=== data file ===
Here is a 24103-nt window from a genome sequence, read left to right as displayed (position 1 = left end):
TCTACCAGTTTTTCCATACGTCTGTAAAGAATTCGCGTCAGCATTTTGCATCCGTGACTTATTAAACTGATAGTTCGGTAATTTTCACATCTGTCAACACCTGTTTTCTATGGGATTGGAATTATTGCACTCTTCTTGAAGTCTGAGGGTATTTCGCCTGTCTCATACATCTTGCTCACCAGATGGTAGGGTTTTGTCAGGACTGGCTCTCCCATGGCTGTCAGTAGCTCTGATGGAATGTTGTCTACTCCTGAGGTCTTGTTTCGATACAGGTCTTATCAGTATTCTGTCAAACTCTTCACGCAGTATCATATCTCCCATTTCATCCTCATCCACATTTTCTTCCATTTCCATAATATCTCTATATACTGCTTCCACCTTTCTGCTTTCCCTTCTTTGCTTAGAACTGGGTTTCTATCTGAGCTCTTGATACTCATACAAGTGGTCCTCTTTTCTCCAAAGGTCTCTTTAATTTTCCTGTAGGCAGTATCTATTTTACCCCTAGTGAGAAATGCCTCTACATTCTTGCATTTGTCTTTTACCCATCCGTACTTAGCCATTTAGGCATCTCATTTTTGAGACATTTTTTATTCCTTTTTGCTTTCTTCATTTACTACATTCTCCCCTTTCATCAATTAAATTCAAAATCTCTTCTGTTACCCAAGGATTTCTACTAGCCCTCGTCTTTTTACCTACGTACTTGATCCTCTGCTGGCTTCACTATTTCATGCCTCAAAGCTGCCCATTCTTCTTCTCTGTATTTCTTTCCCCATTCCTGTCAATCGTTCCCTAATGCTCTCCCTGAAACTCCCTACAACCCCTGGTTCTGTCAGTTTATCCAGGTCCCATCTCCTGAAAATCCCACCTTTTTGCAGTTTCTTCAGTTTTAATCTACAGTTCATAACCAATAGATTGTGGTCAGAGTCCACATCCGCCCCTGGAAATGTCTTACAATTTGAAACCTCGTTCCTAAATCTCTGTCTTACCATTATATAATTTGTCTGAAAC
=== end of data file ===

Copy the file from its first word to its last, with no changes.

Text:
Here is a 24103-nt window from a genome sequence, read left to right as displayed (position 1 = left end):
TCTACCAGTTTTTCCATACGTCTGTAAAGAATTCGCGTCAGCATTTTGCATCCGTGACTTATTAAACTGATAGTTCGGTAATTTTCACATCTGTCAACACCTGTTTTCTATGGGATTGGAATTATTGCACTCTTCTTGAAGTCTGAGGGTATTTCGCCTGTCTCATACATCTTGCTCACCAGATGGTAGGGTTTTGTCAGGACTGGCTCTCCCATGGCTGTCAGTAGCTCTGATGGAATGTTGTCTACTCCTGAGGTCTTGTTTCGATACAGGTCTTATCAGTATTCTGTCAAACTCTTCACGCAGTATCATATCTCCCATTTCATCCTCATCCACATTTTCTTCCATTTCCATAATATCTCTATATACTGCTTCCACCTTTCTGCTTTCCCTTCTTTGCTTAGAACTGGGTTTCTATCTGAGCTCTTGATACTCATACAAGTGGTCCTCTTTTCTCCAAAGGTCTCTTTAATTTTCCTGTAGGCAGTATCTATTTTACCCCTAGTGAGAAATGCCTCTACATTCTTGCATTTGTCTTTTACCCATCCGTACTTAGCCATTTAGGCATCTCATTTTTGAGACATTTTTTATTCCTTTTTGCTTTCTTCATTTACTACATTCTCCCCTTTCATCAATTAAATTCAAAATCTCTTCTGTTACCCAAGGATTTCTACTAGCCCTCGTCTTTTTACCTACGTACTTGATCCTCTGCTGGCTTCACTATTTCATGCCTCAAAGCTGCCCATTCTTCTTCTCTGTATTTCTTTCCCCATTCCTGTCAATCGTTCCCTAATGCTCTCCCTGAAACTCCCTACAACCCCTGGTTCTGTCAGTTTATCCAGGTCCCATCTCCTGAAAATCCCACCTTTTTGCAGTTTCTTCAGTTTTAATCTACAGTTCATAACCAATAGATTGTGGTCAGAGTCCACATCCGCCCCTGGAAATGTCTTACAATTTGAAACCTCGTTCCTAAATCTCTGTCTTACCATTATATAATTTGTCTGAAAC